Police Use Teargas against Massive Anti-Govt Rally in Slovenia
Unrest in Slovenia is continuing for a fourth month on, with tens of thousands of protesters gathering in major cities, including capital Ljubljana, to request the resignation of PM Janez Jansa. Late Friday evening, police used teargas to dispell a 20,000 strong crowd gathered around the Parliament in Ljubljana. Protesters have requested Jansa’s resignation, and have accused the government of widespread corruption, after it was revealed that the PM had failed to declare income worth more than EUR 200,000. Young people are also protesting the worsened economic and social conditions in Slovenia. While the protest has the ousting of Jansa’s cabinet as its specific goal, it has taken a broader anti-capitalist and anti-establishment thrust.
Police cruisers vandalized at Montreal protest over job fair
The familiar sight of young protesters clashing with police in Montreal made a reappearance Friday, although the demonstration centred on a different cause than last year’s.
The scene in downtown Montreal was reminiscent of numerous street marches last year in which students resisted tuition hikes. But this time the protesters, who were smaller in number than at last year’s huge marches, opposed current plans to extract resources in northern Quebec. Many in the crowd of several dozen protesters wore the red squares associated with last year’s student strikes. A number were masked. Police said three cruisers were vandalized while riot cops chased away the demonstrators from a convention centre, eventually dispersing them.
They had been protesting at a job fair designed to promote opportunities in the natural-resources sector. Police declared the gathering illegal as soon as it began because no route for the march had been given to police beforehand. A small number of protesters, some carrying sticks and rocks, broke away from the main mob and moved toward the convention centre where the job fair was taking place. They pounded on the windows of the convention centre and someone began spray-painting the words, “Idle No More.”
Police said the cruisers were damaged after the crowd was told to disperse. The two-day convention is being sponsored by the Metropolitan Montreal Board of Trade. A news release said visitors would get a chance to network and discover job opportunities that would allow them to work in what was described as a “dynamic” sector. Mining giant Rio Tinto Alcan, engineering firm SNC-Lavalin, and the pipeline company Enbridge were included on the list of oil, gas and mining companies taking part in the event.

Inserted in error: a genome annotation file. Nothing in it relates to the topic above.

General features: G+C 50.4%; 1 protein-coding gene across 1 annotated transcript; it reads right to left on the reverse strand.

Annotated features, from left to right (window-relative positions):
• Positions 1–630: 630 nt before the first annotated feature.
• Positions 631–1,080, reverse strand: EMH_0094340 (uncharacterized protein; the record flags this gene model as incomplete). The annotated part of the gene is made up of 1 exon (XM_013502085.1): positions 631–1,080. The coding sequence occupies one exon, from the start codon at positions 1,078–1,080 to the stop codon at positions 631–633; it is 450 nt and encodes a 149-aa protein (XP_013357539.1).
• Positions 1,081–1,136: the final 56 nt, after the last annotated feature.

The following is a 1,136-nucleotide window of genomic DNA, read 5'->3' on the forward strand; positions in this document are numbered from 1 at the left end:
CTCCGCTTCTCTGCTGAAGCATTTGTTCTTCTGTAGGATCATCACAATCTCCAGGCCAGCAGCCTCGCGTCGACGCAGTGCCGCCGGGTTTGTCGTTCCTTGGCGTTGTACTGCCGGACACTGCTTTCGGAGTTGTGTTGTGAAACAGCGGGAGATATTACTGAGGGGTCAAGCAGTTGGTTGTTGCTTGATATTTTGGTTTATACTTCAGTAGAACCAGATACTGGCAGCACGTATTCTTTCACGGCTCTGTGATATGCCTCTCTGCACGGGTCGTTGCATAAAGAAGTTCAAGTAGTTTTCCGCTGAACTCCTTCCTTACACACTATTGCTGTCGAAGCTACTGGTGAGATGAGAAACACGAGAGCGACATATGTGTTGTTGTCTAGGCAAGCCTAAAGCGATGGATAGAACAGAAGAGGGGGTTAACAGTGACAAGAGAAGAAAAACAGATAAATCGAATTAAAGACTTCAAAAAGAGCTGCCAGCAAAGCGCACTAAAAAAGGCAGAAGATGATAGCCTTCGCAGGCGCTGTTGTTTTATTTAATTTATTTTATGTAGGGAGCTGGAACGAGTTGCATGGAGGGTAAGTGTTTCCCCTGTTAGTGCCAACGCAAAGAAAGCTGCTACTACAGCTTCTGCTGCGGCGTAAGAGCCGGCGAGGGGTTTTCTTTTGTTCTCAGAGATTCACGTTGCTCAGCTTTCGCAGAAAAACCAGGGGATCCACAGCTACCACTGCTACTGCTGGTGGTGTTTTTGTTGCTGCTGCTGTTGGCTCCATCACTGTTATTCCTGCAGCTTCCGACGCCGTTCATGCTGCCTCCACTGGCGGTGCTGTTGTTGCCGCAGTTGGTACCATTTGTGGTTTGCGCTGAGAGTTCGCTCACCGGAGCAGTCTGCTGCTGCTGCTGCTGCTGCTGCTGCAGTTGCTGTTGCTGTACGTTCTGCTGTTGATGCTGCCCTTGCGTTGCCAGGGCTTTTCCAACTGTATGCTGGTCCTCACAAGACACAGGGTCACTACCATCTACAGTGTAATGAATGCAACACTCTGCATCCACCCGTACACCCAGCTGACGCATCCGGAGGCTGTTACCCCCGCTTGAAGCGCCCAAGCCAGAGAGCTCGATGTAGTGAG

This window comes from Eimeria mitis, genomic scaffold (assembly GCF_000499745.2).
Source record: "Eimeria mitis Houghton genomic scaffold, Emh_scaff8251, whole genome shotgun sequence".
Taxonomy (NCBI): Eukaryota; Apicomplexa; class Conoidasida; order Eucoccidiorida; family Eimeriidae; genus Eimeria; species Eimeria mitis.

18 inmates on hunger strike in Oman prison
Muscat: Eighteen jailed activists began a hunger strike today (Saturday) to protest the delay in the Appeal Court hearing for cases on cyber law violations as well as their appeal not being taken up so far by the Supreme Court. “We have been requesting the court to hear another case against some of the activists, who are already serving six-month terms for wrongful gathering,”
Esmail Al Muqabali, who is serving an 18-month prison term for insulting the Sultan and violating cyber laws, told Gulf News over the phone from Sumayil Central Prison. He added that they also want to draw attention to conditions at the prison. “We also want the judges to ignore any influence by the security forces and take up the pending hearing against some of us already spending time in prison,” he pointed out. Esmail, who has been at the forefront of protests, was first arrested from Fahoud when he went to show solidarity with tstriking Omani workers hired by the contracting companies for Petroleum Development Oman (PDO).
The Sohar-based activist, who is on suspension from his employers PDO, added that the delay in taking up the cases for some who are already sentenced in one case could increase their stay in prison. “If the judgement is passed in their second case now, then they do not have to spend additional time and complete prison terms simultaneously in both cases,” he said. “We are 18 of us,” another activist and freelance photographer Mohammad Al Habsi, who is also serving a term for insulting the Sultan and violating cyber laws, told Gulf News referring to inmates going on a hunger strike. With time constraints on talk time for inmates at the prison, they could not give the names of the 18 inmates taking part in the hunger strike.
Students protest at Sudan university
KHARTOUM, Sudan, Feb. 8 (UPI) — Students at the University of Khartoum in Sudan staged a sit-in, objecting to a dormitory fire they said was set in retaliation for an anti-government protest.
The university’s dormitories were allegedly set on fire by unidentified pro-government individuals following an opposition protest at a recent graduation event attended by al-Haj Adam Youssef, Sudan’s second vice president, the Sudan Times reported. The fire “impacted” 27 rooms housing 132 students, the newspaper said. The latest protest, by students in the law and economics departments, involved a sit-in Thursday and a march through the campus Friday. The students wrote a list of demands They called for compensation for the fire victims and want whoever was behind the fire held accountable.